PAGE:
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Preventing Conflict


It is reported that the Uttarakhand Forest Department plans to jack up its ability to prevent human-wildlife conflict, which includes sending personnel to learn from other states that have a better record in this matter. This is, of course, good as it indicates sincerity and a willingness to learn. It is also a fact that the situation is urgent as the number of deaths caused by wildlife, particularly leopards, remains high.
As Forest Minister Harak Singh Rawat has stated, migration from the hill villages has also exacerbated the situation. Earlier, when there was a large enough population in each village and all the fields were farmed, the animals remained on the periphery and did not feel emboldened enough to attack so much in the inhabited areas. Now, with nearly deserted villages, they are less intimidated by human presence. A rising leopard population and possible decline in prey could also be a factor.
It is also a matter of concern that Uttarakhand does not have a sophisticated enough defence system against intrusive wildlife despite the presence of the Wildlife Institute of India in Dehradun. The institution should be in the forefront of evolving responses through its knowledge base and the availability of advanced modern technology. It should be aware of best practices the world over. Is it because of a failure of the state government, the forest department and the WII to interface productively?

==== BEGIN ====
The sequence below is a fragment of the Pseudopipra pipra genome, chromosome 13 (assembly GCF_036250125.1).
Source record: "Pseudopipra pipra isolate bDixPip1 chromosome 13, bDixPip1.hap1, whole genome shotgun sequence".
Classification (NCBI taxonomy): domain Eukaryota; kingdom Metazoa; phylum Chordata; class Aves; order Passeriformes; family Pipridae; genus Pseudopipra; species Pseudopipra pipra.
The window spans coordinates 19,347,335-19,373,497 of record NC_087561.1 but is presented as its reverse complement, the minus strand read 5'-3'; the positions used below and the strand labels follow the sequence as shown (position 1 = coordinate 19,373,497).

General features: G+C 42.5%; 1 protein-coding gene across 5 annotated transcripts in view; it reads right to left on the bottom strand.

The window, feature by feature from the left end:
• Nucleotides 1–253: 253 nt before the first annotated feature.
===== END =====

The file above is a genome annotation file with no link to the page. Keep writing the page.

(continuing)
There is one way, in particular, where such cooperation can be fundamentally fruitful and that is by producing an informative education component for the schools in the hills, as well as creating booklets that describe the behaviour of specific animals, their needs and the ways to co-exist with them. People need to be told how to deal with emergencies of every conceivable kind. Be it the women foraging for wood and fodder in the forest, the children walking to school or the farmer in the field, each should know the possible threats and the ways to prevent them by changing their own behaviour. They should also know the level of threat each animal poses so that creatures that may blunder into human habitation are not attacked unnecessarily. People can also know about where in the forest and nearby areas which animal is in residence so that those areas can be avoided, or approached carefully. Animals, too, are creatures of habit and knowing this can help predict their behaviour. As such, educating the people can go a long way in minimising conflict.